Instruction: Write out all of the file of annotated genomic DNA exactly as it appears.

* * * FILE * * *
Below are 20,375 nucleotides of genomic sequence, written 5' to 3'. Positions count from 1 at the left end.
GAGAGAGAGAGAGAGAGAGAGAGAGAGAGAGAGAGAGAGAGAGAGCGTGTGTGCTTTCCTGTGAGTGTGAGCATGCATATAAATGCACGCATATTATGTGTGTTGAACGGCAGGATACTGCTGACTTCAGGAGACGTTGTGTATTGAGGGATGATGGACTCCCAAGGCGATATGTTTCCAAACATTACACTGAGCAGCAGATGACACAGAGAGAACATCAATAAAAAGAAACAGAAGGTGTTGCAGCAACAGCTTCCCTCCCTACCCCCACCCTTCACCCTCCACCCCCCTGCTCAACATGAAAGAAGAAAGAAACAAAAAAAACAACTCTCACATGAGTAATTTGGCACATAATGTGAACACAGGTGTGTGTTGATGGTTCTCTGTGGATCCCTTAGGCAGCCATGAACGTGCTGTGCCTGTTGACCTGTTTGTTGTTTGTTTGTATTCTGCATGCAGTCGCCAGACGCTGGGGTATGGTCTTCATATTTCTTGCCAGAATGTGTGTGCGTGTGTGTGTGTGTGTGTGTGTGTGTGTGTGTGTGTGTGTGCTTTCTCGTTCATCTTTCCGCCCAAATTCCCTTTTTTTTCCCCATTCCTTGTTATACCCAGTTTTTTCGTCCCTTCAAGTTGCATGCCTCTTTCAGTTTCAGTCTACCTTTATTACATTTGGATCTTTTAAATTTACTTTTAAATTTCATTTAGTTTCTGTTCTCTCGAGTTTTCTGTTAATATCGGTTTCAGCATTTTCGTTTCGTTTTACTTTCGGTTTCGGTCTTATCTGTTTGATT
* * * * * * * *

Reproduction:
Below are 20,375 nucleotides of genomic sequence, written 5' to 3'. Positions count from 1 at the left end.
GAGAGAGAGAGAGAGAGAGAGAGAGAGAGAGAGAGAGAGAGAGAGCGTGTGTGCTTTCCTGTGAGTGTGAGCATGCATATAAATGCACGCATATTATGTGTGTTGAACGGCAGGATACTGCTGACTTCAGGAGACGTTGTGTATTGAGGGATGATGGACTCCCAAGGCGATATGTTTCCAAACATTACACTGAGCAGCAGATGACACAGAGAGAACATCAATAAAAAGAAACAGAAGGTGTTGCAGCAACAGCTTCCCTCCCTACCCCCACCCTTCACCCTCCACCCCCCTGCTCAACATGAAAGAAGAAAGAAACAAAAAAAACAACTCTCACATGAGTAATTTGGCACATAATGTGAACACAGGTGTGTGTTGATGGTTCTCTGTGGATCCCTTAGGCAGCCATGAACGTGCTGTGCCTGTTGACCTGTTTGTTGTTTGTTTGTATTCTGCATGCAGTCGCCAGACGCTGGGGTATGGTCTTCATATTTCTTGCCAGAATGTGTGTGCGTGTGTGTGTGTGTGTGTGTGTGTGTGTGTGTGTGTGTGTGCTTTCTCGTTCATCTTTCCGCCCAAATTCCCTTTTTTTTCCCCATTCCTTGTTATACCCAGTTTTTTCGTCCCTTCAAGTTGCATGCCTCTTTCAGTTTCAGTCTACCTTTATTACATTTGGATCTTTTAAATTTACTTTTAAATTTCATTTAGTTTCTGTTCTCTCGAGTTTTCTGTTAATATCGGTTTCAGCATTTTCGTTTCGTTTTACTTTCGGTTTCGGTCTTATCTGTTTGATT